There's another aspect to this work: the two told ExtremeTech that the current state of the art touch screens are still working with the same assumptions that guided the mouse. Even though point, drag and click has been replaced by touch, drag and tap, it all still assumes a 2-D image.
A lot of 3-D displays operate the same way, and don't take advantage of the range of gestural controls. But the reason for that isn't just that technically it's hard. As computer users we have all collectively gotten used to certain ways of doing things with our hands: we pinch and zoom, tap, point and click. It's become a part of our collective vocabulary.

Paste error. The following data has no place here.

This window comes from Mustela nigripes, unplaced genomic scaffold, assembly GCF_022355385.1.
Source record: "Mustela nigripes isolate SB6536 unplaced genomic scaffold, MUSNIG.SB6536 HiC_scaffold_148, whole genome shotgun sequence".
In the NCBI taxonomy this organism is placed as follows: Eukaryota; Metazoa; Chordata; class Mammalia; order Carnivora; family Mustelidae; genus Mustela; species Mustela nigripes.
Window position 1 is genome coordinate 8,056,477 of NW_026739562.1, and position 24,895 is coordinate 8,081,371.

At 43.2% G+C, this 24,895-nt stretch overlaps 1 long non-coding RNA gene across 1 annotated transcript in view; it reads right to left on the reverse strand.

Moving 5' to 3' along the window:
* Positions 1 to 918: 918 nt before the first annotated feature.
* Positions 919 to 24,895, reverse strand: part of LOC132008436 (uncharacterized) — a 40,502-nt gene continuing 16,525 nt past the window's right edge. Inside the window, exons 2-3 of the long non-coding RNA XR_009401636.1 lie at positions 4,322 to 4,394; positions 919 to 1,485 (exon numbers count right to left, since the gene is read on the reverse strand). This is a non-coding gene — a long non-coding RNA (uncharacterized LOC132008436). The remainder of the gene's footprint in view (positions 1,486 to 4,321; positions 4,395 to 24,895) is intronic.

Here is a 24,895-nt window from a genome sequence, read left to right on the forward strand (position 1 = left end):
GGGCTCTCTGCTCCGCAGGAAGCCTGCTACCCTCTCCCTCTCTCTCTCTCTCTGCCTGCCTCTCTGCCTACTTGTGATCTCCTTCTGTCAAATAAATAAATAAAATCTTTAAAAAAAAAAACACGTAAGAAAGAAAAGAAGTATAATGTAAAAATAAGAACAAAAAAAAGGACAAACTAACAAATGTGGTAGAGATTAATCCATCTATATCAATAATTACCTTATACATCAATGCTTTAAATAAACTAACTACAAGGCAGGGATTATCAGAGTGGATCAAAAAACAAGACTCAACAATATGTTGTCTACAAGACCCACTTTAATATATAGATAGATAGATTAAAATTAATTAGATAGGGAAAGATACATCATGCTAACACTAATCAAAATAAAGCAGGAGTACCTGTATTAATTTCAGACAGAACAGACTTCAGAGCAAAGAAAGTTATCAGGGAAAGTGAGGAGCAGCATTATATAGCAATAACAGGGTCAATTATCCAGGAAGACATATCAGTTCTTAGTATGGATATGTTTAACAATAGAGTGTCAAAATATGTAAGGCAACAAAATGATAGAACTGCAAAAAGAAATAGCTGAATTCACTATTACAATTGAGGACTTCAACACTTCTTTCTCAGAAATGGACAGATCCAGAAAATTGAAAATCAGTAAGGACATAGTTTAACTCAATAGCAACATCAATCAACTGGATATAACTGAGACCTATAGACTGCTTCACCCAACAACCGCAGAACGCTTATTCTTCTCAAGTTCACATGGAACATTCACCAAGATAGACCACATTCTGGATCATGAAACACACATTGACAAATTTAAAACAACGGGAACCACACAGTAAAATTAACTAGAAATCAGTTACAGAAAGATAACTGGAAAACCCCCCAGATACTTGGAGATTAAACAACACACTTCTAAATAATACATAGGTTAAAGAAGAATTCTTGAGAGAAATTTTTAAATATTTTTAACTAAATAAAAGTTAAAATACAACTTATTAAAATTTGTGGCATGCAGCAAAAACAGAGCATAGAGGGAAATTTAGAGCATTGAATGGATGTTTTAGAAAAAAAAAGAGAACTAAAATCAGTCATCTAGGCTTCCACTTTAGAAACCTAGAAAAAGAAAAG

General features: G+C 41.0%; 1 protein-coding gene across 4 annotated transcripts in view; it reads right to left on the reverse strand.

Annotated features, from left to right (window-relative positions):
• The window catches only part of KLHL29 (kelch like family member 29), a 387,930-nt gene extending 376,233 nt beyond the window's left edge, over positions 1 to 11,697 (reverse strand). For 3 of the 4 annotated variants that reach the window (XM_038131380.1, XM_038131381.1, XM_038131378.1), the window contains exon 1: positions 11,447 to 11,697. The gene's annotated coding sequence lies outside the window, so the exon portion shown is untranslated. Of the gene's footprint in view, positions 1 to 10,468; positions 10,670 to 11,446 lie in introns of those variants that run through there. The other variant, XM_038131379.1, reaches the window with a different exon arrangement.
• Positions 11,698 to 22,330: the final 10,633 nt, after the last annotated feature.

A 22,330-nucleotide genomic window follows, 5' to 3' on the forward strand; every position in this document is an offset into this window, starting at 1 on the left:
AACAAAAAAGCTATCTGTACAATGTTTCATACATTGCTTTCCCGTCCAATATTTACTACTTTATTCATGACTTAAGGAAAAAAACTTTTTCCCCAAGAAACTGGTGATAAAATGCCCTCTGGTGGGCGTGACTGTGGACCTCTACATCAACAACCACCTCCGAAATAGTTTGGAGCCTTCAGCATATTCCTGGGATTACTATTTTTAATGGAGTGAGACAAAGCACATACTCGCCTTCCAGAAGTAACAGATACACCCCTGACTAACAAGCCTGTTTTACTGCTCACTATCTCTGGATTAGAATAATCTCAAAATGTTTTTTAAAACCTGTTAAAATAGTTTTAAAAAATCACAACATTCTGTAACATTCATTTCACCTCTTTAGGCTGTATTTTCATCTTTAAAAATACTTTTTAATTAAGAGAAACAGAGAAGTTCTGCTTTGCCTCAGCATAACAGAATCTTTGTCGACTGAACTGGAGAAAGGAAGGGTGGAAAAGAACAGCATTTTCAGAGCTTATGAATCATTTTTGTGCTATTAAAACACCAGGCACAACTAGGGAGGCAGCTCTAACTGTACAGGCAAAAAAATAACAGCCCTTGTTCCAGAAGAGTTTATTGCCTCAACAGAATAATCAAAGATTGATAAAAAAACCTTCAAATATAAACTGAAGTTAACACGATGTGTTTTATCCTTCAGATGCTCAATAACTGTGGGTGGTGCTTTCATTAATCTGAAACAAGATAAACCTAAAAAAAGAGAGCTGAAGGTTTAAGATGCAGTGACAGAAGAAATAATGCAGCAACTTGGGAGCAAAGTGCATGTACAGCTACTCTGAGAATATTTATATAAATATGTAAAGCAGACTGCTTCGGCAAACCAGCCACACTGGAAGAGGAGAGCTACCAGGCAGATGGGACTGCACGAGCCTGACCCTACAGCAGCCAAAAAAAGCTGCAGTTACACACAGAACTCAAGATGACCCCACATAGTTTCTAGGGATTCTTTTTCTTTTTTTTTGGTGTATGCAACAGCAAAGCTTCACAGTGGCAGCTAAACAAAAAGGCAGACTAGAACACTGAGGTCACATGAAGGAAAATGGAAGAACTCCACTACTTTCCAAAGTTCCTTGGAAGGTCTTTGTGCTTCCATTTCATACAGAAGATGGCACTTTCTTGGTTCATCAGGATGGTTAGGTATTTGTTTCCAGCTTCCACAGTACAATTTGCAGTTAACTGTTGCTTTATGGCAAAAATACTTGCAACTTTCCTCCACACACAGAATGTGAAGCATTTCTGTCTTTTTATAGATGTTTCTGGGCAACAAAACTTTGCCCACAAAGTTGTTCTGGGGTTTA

It's similar to the reason keyboards look the way they do. Keyboards mimic a typewriter, even though there is no logical reason to have a QWERTY keyboard on any computing device - there are more efficient ways to arrange keys, for instance. But the QWERTY keyboard was standard and it's what most people knew how to use.
So creating a 3-D display that used completely unfamiliar gestures would be self-defeating. Dand and Hemsley wanted to build something that was interactive, yet not so baffling that it is unusable.